For Apache, what you need are appropriate AddCharset and/or
AddDefaultChars et directives.
I have an small, independent host serving my pages, so I figure I
have to be well-informed about the problem as well as the solution,
then I can just tell my administrator what needs to be done.
("Accept-Charset" HTTP???)
Not exactly, no. Accept-charset is an HTTP request header from the
client, and is something that would be useful if you offered variants
of the same document in different character encodings (whether
statically, or by "transcodin g"). But that's not your present
problem.
If I do run into difficulty getting changes made by my server
administration, is there anything in the client web page I can to
ensure the correct character set is automatically used for my text?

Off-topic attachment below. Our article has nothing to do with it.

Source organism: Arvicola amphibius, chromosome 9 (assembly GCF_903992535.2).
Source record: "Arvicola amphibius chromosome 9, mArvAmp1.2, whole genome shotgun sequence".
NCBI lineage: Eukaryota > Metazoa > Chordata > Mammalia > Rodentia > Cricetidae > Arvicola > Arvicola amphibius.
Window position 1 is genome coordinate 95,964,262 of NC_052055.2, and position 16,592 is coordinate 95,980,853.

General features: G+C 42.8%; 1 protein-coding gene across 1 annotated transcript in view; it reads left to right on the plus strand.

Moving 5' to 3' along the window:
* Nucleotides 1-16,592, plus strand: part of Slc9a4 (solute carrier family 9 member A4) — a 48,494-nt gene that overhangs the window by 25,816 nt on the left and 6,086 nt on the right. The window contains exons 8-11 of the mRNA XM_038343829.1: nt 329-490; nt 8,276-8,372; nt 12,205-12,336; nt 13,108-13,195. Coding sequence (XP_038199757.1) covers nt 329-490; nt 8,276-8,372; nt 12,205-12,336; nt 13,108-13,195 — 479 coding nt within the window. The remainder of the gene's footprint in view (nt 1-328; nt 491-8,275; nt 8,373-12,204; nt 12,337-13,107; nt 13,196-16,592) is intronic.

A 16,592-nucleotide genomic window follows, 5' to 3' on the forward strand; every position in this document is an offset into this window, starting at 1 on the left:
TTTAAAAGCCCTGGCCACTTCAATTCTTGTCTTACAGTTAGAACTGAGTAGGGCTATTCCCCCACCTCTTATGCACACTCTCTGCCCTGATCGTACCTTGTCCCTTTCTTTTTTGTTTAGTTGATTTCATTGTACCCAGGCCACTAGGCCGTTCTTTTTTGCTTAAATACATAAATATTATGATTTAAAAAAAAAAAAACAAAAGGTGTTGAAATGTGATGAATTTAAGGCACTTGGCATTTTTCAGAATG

No. As a matter of principle, the HTTP Content-type header takes
priority over other sources of information about character encoding.
See other recent postings on this group about the same topic (and
security alert CA-2000-02 if you want to get technical).

Some browsers may have a user-configurable way of overriding that *as
a workaround for errors*, but you should never try to rely on user
workarounds instead of doing the job properly on the server side.

Have fun.

[1] http://apache.lexa.ru/english/meta-http-eng.html if you're
interested anyway - but that page is a bit old now, it talks about
popular browsers wrongly allowing meta http-equiv to override the
real HTTP header, but modern browsers now usually do what the spec
says they have to do, i.e the real HTTP header takes priority.
Jul 23 '05 #3
Hi, I created the .htaccess file as you suggested and it worked!
Thanks a lot for the help, this is great!! :D

Jul 23 '05 #4
Thanks for the advice. My eyes did glaze over a little when reading
about transcoding the first time. I didn't realize the communication
between a browser and a server was this sophisticated. It definitely
makes me appreciate what goes on behind the page rendering. :)

Jul 23 '05 #5